The merits of an active versus passive approach in investing differs between sectors and can also differ at varying points within a market cycle. For example, within fixed income, an active management approach in areas such as high-yield bonds or emerging-market debt may be more suited to finding compelling investment opportunities at different stages of the credit cycle. Whereas a passive approach in equities, for example, may be better at capturing return potential in that asset class. Depending on the model portfolio provider chosen, financial professionals can benefit from professional manager research and investment style analysis across asset classes.
How does professional manager research help narrow the search for managers within an asset class?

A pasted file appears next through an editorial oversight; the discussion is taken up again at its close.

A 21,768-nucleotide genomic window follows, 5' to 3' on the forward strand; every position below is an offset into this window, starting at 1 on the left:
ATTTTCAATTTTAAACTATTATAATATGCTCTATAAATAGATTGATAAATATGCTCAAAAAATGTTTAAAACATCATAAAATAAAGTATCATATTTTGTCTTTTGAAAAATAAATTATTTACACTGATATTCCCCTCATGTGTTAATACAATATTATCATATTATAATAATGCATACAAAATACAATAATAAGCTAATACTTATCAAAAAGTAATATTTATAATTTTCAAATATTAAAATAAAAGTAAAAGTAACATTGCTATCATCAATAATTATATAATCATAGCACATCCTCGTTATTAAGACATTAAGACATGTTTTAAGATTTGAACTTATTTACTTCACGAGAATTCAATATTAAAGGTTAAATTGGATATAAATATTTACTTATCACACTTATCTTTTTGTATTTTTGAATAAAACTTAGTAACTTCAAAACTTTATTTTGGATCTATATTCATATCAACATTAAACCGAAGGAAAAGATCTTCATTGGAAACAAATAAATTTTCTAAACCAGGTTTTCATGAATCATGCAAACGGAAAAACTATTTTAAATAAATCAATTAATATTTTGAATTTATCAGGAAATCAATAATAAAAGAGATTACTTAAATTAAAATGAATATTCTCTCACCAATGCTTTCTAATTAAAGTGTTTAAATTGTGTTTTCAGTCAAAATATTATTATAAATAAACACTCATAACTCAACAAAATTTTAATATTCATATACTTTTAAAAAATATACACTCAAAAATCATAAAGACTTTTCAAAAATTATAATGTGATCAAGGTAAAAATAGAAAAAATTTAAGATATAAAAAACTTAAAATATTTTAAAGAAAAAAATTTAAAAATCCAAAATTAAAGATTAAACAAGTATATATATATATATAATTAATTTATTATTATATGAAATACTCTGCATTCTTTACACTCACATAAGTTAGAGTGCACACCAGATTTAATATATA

There are around 637 active high-yield bond and 257 emerging-market debt funds listed on Morningstar, which represents a major challenge for any financial professional trying to conduct manager due diligence. A model portfolio undertakes this onerous but important analysis, and ongoing monitoring, as part of the portfolio construction process, saving both time and resources for advisory firms.
Manager universe—high-yield bond and emerging-market debt managers
Source: Morningstar, John Hancock Investment Management, January 2023.
Bringing together the benefits of ease and flexibility
Building block model portfolios are emerging as an innovative evolution in the model portfolio industry, offering a potential win-win for financial professionals and their clients. Backed by the same level of asset allocation expertise, research, analysis, and manager search and selection as asset allocation model portfolios, building block model portfolios help to bolster a financial professional’s capabilities and represent an easy and flexible way to save time and resources within a practice that can be dedicated to clients’ broader financial planning needs.
1 Bloomberg, Broadridge Financial, 1/18/22.